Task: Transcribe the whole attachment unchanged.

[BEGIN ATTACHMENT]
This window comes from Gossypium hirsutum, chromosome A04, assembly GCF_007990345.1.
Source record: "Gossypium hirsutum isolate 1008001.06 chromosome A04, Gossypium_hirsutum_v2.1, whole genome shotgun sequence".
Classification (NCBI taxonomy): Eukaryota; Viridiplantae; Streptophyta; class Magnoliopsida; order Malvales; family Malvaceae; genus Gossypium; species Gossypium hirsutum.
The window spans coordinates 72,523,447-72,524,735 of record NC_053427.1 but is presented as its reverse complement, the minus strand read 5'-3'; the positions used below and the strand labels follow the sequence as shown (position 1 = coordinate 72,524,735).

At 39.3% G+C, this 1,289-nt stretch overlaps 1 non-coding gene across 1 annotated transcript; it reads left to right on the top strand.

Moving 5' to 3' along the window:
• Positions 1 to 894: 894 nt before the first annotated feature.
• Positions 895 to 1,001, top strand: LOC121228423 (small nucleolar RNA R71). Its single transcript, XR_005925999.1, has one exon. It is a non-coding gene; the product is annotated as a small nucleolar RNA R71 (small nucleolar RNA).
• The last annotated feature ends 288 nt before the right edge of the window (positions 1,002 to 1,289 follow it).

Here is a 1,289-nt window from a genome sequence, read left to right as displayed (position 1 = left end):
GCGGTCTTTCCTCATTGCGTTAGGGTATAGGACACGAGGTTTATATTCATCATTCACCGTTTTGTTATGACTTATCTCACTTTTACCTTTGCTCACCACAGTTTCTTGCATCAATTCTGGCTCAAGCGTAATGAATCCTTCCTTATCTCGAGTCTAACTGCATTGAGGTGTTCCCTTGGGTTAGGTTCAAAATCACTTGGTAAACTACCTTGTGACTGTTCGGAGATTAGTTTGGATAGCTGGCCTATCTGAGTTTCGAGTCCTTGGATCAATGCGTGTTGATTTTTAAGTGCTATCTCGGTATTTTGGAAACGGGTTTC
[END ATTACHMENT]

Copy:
This window comes from Gossypium hirsutum, chromosome A04, assembly GCF_007990345.1.
Source record: "Gossypium hirsutum isolate 1008001.06 chromosome A04, Gossypium_hirsutum_v2.1, whole genome shotgun sequence".
Classification (NCBI taxonomy): Eukaryota; Viridiplantae; Streptophyta; class Magnoliopsida; order Malvales; family Malvaceae; genus Gossypium; species Gossypium hirsutum.
The window spans coordinates 72,523,447-72,524,735 of record NC_053427.1 but is presented as its reverse complement, the minus strand read 5'-3'; the positions used below and the strand labels follow the sequence as shown (position 1 = coordinate 72,524,735).

At 39.3% G+C, this 1,289-nt stretch overlaps 1 non-coding gene across 1 annotated transcript; it reads left to right on the top strand.

Moving 5' to 3' along the window:
• Positions 1 to 894: 894 nt before the first annotated feature.
• Positions 895 to 1,001, top strand: LOC121228423 (small nucleolar RNA R71). Its single transcript, XR_005925999.1, has one exon. It is a non-coding gene; the product is annotated as a small nucleolar RNA R71 (small nucleolar RNA).
• The last annotated feature ends 288 nt before the right edge of the window (positions 1,002 to 1,289 follow it).

Here is a 1,289-nt window from a genome sequence, read left to right as displayed (position 1 = left end):
GCGGTCTTTCCTCATTGCGTTAGGGTATAGGACACGAGGTTTATATTCATCATTCACCGTTTTGTTATGACTTATCTCACTTTTACCTTTGCTCACCACAGTTTCTTGCATCAATTCTGGCTCAAGCGTAATGAATCCTTCCTTATCTCGAGTCTAACTGCATTGAGGTGTTCCCTTGGGTTAGGTTCAAAATCACTTGGTAAACTACCTTGTGACTGTTCGGAGATTAGTTTGGATAGCTGGCCTATCTGAGTTTCGAGTCCTTGGATCAATGCGTGTTGATTTTTAAGTGCTATCTCGGTATTTTGGAAACGGGTTTC